Alternatively, we can set the spring.liquibase.[url,user,password]properties, so that spring creates a Datasource on its own and uses it to auto-configure Liquibase.

By default, Spring Boot runs Liquibase database migrations automatically on application startup.

It looks for a master changelog file in the folder db/migration within the classpath with the name db.changelog-master.yaml. If we want to use other Liquibase changelog formats or use different file naming convention, we can configure the spring.liquibase.change-log application property to point to a different master changelog file.

For example, to use db/migration/my-master-change-log.json as the master changelog file, we set the following property in application.yml:

spring:
  liquibase:
    changeLog: "classpath:db/migration/my-master-change-log.json"

The master changelog can include other changelogs so that we can split our changes up in logical steps.

Running Our First Database Migration

After setting everything up, let’s create our first database migration. We’ll create the database table user_details in this example.

Let’s create a file with name db.changelog-master.yaml and place it in src/main/resources/db/changelog:

databaseChangeLog:
  - include:
      file: db/changelog/db.changelog-yaml-example.yaml

The master file is just a collection of includes that points to changelogs with the actual changes.

Next, we create the changelog with the first actual changeset and put it into the file src/main/resources/db/changelog-yaml-example.yaml:

databaseChangeLog:
  - changeSet:
      id: create-table-user
      author: liquibase-demo-service
      preConditions:
        - onFail: MARK_RAN
          not:
            tableExists:
              tableName: user_details
      changes:
        - createTable:
            columns:
              - column:
                  autoIncrement: true
                  constraints:
                    nullable: false
                    primaryKey: true
                    primaryKeyName: user_pkey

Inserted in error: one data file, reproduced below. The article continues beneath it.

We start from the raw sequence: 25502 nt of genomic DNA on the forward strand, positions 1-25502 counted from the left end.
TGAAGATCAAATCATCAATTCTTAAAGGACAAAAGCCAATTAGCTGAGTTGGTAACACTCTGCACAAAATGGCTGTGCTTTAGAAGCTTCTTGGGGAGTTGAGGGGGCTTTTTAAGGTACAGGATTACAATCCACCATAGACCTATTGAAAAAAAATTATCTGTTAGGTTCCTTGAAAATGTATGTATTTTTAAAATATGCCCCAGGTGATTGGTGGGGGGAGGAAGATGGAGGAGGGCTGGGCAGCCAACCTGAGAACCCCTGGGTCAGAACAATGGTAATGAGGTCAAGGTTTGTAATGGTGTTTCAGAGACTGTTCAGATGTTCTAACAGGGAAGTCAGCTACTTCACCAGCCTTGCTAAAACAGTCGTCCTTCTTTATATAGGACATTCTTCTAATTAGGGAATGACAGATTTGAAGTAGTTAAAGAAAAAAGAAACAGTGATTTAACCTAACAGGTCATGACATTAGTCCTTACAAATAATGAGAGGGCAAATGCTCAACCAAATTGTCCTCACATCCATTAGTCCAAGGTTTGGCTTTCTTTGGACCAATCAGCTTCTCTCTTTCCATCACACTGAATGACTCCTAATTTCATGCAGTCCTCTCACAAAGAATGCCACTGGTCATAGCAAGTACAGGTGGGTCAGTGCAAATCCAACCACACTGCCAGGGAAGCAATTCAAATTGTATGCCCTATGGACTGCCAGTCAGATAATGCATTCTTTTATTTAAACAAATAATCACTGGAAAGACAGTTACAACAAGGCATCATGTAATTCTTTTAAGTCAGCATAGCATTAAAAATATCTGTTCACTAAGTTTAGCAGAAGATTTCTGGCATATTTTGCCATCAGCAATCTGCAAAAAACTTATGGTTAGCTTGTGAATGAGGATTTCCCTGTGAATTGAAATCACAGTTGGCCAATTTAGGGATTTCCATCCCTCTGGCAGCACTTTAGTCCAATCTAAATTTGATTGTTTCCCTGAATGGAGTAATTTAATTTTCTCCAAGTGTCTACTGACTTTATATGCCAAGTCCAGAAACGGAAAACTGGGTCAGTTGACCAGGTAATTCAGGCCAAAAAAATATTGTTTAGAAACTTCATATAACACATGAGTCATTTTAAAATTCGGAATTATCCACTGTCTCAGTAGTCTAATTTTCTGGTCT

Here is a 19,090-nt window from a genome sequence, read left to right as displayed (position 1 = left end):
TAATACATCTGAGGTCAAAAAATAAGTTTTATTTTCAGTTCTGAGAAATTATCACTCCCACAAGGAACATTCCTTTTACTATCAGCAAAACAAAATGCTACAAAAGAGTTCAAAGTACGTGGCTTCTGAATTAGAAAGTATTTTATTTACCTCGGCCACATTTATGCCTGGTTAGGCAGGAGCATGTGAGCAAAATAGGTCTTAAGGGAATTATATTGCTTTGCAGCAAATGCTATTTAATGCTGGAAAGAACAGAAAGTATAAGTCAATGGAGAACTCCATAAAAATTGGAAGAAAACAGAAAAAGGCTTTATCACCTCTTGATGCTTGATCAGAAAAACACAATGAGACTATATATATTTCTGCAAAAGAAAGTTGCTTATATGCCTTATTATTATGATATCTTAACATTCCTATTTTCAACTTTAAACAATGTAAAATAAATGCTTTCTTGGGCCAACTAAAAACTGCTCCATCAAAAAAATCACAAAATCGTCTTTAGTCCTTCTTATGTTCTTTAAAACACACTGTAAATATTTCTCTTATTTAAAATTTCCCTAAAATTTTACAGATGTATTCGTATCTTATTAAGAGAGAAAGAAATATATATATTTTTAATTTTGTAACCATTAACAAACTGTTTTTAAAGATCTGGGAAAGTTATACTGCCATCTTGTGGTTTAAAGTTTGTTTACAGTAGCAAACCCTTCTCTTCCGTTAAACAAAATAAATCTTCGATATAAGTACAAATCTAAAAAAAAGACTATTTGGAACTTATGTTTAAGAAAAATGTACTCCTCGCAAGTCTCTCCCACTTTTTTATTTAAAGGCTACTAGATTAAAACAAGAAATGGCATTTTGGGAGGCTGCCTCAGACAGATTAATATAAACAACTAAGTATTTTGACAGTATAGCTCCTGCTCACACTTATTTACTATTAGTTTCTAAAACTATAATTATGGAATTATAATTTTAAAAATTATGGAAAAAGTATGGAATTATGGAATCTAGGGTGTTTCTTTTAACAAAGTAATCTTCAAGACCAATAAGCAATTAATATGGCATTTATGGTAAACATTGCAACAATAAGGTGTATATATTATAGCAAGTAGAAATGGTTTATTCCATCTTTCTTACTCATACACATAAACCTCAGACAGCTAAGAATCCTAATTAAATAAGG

name: id
                  type: BIGINT
              - column:
                  constraints:
                    nullable: false
                  name: username
                  type: VARCHAR(250)
              - column:
                  constraints:
                    nullable: false
                  name: first_name
                  type: VARCHAR(250)
              - column:
                  name: last_name
                  type: VARCHAR(250)
            tableName: user_details

We used the changeType createTable, which abstracts the creation of a table. Liquibase will convert the above changeSet to the appropriate SQL based on the database that our application uses.

The preCondition checks that the user_details table does not exist before executing this change. If the table already exists, Liquibase marks the changeSet as having run successfully without actually having run.

Now, when we run the Spring Boot application, Liquibase executes the changeSet which creates the user_details table with user_pkey as the primary key.

Using Changelog Parameters

Changelog parameters come in very handy when we want to replace placeholders with different values for different environments. We can set these parameters using the application property spring.liquibase.parameters, which takes a map of key/value pairs:

spring:
  profiles: docker
  liquibase:
    parameters:
      textColumnType: TEXT
    contexts: local
---
spring:
  profiles: h2
  liquibase:
    parameters:
      textColumnType: VARCHAR(250)
    contexts: local